If Apple moves to ARM -- will there be a Roon Core for ARM?

Hah. I am not saying Roon is not the cause of the hesitations. That “something else” may be a database issue on the Roon Core. Or a bug in the Roon Core. Or a bug in the Roon controller app running on the the Mac Mini as the controller. It could also be network issues. Regardless, the Mac Mini M1 has way more than enough horsepower in its x86 emulation to run the Roon control app and not have hesitations. Drawing on a 4K display just isn’t that hard.

I get hesitations on my iPad sometimes. It’s not the iPad…

I am sure we will all be happier when Roon comes out with M1 native software. But that is not the fix for the issue you are seeing.

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People have pretty realistic expectations, but it’s also true that things such as network latency can impact perceived performance with regards to the Roon “experience”, for example.

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Any plans to go ARM / SoC as the thermal footprint would probably be way better?

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Probably a bit expensive but that direction, yes.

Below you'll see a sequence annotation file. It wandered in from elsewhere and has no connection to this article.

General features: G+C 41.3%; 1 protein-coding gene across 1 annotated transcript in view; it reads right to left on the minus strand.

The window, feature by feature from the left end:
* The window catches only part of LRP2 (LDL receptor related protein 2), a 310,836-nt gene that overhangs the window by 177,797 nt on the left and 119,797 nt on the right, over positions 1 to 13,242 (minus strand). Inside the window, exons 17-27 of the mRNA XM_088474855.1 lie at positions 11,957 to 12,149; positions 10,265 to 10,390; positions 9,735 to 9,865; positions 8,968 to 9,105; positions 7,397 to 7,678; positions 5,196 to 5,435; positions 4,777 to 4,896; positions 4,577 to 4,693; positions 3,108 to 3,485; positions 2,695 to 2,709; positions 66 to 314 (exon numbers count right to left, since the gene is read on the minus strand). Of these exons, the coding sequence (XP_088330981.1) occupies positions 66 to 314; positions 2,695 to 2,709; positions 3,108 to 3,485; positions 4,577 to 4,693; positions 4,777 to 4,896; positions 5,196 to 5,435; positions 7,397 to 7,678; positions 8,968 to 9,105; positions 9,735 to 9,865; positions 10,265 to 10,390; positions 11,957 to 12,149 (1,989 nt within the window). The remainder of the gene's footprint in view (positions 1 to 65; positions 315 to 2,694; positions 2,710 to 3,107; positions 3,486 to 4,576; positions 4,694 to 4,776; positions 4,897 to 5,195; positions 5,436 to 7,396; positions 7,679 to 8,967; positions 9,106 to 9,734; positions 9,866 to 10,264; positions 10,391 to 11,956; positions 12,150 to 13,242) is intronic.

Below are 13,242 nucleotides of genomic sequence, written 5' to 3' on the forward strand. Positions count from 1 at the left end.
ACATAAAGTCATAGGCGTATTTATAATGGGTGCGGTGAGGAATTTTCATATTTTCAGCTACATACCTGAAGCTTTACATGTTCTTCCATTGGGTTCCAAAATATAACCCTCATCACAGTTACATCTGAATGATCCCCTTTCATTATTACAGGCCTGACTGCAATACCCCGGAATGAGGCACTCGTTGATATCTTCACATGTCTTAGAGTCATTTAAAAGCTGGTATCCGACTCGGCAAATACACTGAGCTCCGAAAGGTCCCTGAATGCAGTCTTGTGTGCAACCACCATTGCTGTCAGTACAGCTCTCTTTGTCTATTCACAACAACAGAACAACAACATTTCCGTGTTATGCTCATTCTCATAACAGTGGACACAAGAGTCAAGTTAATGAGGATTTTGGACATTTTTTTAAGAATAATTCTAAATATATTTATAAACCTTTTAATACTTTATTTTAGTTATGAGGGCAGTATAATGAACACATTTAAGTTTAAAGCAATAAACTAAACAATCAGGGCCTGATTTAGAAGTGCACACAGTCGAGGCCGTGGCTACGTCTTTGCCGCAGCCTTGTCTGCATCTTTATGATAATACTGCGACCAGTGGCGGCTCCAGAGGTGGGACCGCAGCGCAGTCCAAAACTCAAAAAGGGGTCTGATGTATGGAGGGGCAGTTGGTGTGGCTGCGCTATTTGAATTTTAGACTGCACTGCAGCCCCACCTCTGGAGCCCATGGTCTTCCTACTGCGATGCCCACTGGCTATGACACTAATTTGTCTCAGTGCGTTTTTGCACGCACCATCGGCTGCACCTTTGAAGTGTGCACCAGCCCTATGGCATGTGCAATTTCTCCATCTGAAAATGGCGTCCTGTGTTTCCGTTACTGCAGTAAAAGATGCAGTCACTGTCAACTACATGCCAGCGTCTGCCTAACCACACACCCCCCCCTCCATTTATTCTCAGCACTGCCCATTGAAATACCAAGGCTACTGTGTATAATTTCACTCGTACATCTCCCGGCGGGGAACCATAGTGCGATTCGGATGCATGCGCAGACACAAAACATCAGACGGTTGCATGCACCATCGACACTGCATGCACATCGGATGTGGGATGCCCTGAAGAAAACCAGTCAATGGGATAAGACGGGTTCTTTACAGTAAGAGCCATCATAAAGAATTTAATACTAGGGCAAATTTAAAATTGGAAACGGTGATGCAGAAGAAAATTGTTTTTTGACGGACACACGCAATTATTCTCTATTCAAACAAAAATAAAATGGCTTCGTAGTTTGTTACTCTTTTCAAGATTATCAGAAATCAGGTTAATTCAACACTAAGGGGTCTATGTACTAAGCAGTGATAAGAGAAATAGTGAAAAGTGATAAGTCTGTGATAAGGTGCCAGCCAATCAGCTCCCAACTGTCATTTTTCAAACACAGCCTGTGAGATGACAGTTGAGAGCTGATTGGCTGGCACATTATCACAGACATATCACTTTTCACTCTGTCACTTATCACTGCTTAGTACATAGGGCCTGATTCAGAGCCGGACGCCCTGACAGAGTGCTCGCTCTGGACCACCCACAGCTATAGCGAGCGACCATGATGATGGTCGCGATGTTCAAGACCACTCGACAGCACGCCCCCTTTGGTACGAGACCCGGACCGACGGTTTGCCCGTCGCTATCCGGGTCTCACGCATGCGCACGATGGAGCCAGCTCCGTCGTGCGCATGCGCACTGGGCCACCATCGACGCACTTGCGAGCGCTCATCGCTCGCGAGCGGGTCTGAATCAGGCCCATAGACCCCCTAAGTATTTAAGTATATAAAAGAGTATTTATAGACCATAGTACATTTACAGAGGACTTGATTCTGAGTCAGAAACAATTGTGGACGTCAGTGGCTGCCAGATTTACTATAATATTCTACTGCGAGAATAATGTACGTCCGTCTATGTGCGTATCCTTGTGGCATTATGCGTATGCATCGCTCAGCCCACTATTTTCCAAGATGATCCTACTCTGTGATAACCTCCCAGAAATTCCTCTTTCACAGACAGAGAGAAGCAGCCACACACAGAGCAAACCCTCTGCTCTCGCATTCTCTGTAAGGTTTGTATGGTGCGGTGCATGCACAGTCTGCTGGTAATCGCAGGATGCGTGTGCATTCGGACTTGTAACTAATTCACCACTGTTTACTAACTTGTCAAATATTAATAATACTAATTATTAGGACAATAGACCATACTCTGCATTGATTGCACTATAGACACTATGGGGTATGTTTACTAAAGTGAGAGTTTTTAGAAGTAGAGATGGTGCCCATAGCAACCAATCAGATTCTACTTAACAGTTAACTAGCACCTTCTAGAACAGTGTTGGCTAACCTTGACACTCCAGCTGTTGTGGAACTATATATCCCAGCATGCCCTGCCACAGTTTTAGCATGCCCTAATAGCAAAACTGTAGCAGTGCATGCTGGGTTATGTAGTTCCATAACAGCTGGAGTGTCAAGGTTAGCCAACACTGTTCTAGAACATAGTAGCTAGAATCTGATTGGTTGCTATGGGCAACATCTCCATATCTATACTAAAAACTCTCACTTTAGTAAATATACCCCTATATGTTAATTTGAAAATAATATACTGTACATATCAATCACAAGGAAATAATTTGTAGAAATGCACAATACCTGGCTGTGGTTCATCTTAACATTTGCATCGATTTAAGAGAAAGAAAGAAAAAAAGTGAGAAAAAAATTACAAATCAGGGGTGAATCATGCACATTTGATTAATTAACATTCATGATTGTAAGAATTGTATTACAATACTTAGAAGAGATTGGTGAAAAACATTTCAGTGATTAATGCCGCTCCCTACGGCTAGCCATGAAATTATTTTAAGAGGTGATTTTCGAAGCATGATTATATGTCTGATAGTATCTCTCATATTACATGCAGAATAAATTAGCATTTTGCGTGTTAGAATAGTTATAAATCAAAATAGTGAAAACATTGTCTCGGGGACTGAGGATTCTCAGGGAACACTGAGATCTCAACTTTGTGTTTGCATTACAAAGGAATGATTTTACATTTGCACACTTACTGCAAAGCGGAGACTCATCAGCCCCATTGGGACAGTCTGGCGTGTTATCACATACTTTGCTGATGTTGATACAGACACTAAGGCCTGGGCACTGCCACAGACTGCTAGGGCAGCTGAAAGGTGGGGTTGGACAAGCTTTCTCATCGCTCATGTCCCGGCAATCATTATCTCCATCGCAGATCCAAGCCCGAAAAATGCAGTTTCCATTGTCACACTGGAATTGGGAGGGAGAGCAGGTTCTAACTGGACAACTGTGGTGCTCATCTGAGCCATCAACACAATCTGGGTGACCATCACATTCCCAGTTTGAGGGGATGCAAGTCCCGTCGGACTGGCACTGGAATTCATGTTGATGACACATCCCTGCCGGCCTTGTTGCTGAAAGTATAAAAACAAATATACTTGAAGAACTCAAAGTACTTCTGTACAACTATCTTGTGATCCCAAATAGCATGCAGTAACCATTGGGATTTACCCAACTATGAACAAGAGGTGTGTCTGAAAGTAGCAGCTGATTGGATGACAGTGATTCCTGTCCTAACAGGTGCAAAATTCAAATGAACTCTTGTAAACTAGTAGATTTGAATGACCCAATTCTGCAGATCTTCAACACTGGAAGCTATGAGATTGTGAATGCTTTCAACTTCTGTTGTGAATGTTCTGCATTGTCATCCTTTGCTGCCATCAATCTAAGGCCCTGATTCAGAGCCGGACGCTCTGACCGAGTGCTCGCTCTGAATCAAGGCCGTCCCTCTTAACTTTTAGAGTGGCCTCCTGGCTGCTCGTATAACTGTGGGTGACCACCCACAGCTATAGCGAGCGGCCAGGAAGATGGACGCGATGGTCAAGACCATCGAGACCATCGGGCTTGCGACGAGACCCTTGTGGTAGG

see

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Thanks! The wider question is will there be some ARM/SoC Nucleus one day?

Nah :crazy_face:

M2 would certainly get me the cookies if that wasn’t all in Tim’s hands :frowning:

Not even close. And you know it :wink:

@danny its well over a year now and we getting into M1X/M2 release territory. Anything you can share with us on an Apple Silicon Native Roon release?

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No reply for more than 6 months suggests how much Roonlabs care about their customers

Not really, Roon never comment on the timeline for a new release or feature. That said, they have had plenty of time so I have no idea what’s holding this up.

Hmm, I assume that the work moving from Mono to native .Net for MacOS would happen first. Biggest impact, etc.

I don’t know enough about it to guess with any degree of certainty, but perhaps they’ll do both at once.

This project is underway, but the timeline has been mostly out of our control.

First, Roon is built using Microsoft’s .NET Framework. This is a huge part of how we are able to support so many platforms coherently with a relatively small team.

There is no way to support Roon on Apple Silicon natively without migrating from Xamarin/mono (Microsoft’s old .NET solution for Mac) over to .NET 6.0 (Microsoft’s current .NET solution for mac) because they elected not to support Apple Silicon in mono. This is a significant migration for both Roon, and on Microsoft’s side, and not a lightweight piece of work.

Migrating to .NET 6.0 has benefits aside from Apple Silicon support, as well. It’s a lot faster than Mono, and has better memory management behavior. It will make it easier for people to maintain large libraries on Macs going forwards. There are also details of Apple Silicon support unrelated to .NET–like porting all of our Intel-Optimized DSP code over to ARM. This is done at this point, but it was a significant chunk of effort.